Short question, does it take a predictable amount of time for a try lock call on some mutex to return? I’m lacking a bit of understanding of the level at which mutexes are managed, will this cause some system call with unpredictable return time depending on the system load or will this return immediately in any case as this is no real system call?
Background: I have some buffers which are filled with audio samples that might get reallocated because of external events at any time. I simply want to ignore samples that are coming in while reallocating so I’m wrapping the access in a try lock on the audio thread side and use a normal lock on the side that initiates the reallocation from another thread. This works like a charm on my computer but I just want to be sure if this should be safe in every case?
Timur has shown that std::mutex::try_lock is not safe on the audio thread, but the OP had also asked about juce::ScopedTryLock. It seems to me that this one might be safe if you use it in conjunction with juce::SpinLock, because there is no possibility of it notifying another thread. Would something like this be safe to do on the audio thread?
juce::SpinLock::ScopedTryLockType l (mySpinLock);
// do stuff...
If the lock isn’t acquired, it just does nothing and tries again next time.
AFAIK such trylock approach with a spinlock is safe. But is it good? For very low contention, and for short code to protect i guess that it is.
But with more contention it could be a very bad solution (CPU/battery cost, risk of starvation). Frankly, more i learn about that, less i know what to use.
I suppose that thread preemption (i was caring above in the topic) never happens, since i never heard people talking about it! Probably that the OS will never preempt a high priority thread before the low priority threads.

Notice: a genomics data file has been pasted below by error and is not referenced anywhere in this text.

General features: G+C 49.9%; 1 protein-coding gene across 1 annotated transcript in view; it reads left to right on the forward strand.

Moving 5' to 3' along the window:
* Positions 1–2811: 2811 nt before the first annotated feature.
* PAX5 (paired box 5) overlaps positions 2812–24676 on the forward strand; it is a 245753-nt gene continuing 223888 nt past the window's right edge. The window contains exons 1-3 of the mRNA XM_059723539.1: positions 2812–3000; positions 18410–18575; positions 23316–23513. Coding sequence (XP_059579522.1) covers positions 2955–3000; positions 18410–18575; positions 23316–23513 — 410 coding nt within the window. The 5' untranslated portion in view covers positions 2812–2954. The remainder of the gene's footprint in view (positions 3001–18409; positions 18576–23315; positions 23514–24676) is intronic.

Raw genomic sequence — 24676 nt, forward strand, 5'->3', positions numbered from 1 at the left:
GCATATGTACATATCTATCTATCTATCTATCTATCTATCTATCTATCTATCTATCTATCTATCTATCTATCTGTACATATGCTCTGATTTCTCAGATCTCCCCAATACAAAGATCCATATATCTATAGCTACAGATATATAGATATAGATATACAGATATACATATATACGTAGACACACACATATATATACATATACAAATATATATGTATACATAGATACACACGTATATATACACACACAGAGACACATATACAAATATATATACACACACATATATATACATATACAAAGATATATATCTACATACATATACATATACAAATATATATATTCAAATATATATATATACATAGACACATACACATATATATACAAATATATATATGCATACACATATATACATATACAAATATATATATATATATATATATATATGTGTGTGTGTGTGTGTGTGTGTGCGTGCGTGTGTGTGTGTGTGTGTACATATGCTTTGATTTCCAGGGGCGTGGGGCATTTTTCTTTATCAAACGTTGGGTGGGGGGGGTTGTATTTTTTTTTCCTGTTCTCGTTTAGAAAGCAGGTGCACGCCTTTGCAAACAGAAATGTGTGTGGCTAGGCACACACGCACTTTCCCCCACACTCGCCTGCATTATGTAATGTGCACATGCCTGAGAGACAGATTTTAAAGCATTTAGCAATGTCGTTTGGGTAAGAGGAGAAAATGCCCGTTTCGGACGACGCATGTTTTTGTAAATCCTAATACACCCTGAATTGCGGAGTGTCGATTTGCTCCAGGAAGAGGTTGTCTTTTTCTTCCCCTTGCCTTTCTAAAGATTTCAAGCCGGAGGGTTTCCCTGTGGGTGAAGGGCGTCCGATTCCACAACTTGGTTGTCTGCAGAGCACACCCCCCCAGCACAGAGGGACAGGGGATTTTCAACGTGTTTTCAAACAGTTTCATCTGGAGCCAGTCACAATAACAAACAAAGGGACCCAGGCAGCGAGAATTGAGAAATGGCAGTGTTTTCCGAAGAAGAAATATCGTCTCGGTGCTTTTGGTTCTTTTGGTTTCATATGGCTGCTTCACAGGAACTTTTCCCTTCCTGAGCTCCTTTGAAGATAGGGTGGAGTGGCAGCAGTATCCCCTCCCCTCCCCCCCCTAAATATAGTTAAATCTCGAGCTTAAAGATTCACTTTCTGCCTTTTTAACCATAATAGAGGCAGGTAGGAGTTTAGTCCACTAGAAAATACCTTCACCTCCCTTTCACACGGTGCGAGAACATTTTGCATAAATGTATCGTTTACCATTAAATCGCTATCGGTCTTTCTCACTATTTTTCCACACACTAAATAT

In my code i kept the std::mutex_try_lock for now. The Timur Doumler’s trick is not very portable (and not fully tested). I’ll probably make my own version with nano_sleep instead of __asm__ __volatile__ ("pause" ::: "memory") and such. I’m afraid to make experiments with ARM instructions and i really want the low priority thread to wait (instead of polling and consuming CPU/battery power).
I would like to know how it is done in production codes (real softwares not youtube/forums talks).
The kind of SpinLock exposed in Timur Doumler’s blog (exponential back-off) is interesting. It would be awesome to have one in JUCE (or elsewhere) fully tested on various platform. Isn’t it something that JUCE community could do?
I tried to make one but TBH i’m not an expert in assembly (i just stoled things from various projects), so i don’t want to publish code that would burn the computer of volunteers.
Paraphrasing Timur (i think it was) said at ADC 21, that spinlocks may be real-time safe, but they EAT up CPU (and battery) while spinning. In general this strategy of burning CPU results in poor performance of the DAW in general because you are needlessly consuming CPU cycles that the DAW could be using more productively (e.g. repainting the UI at a high framerate).
Secondly, considering that lock-free mechanisms are available and widely used (e.g. message-passing), my opinion is that we could all save a lot of wasted time and effort if we stopped reaching for locks as the default ‘go to’ for solving our concurrency challenges.
full disclaimer: I did use a std:condition_variable in a streaming disk sampler, that is in use in a major companies products, and it seems to work OK. (condition variables take a lock for a very short time).
Frankly, what’s the meaning of all the C++ evolution, if we can not have guarantee about such thing?
C++ does not dictate what the OS can or cannot provide. If the OS can’t provide any guarantee in regards to locking, you can’t blame C++ for that.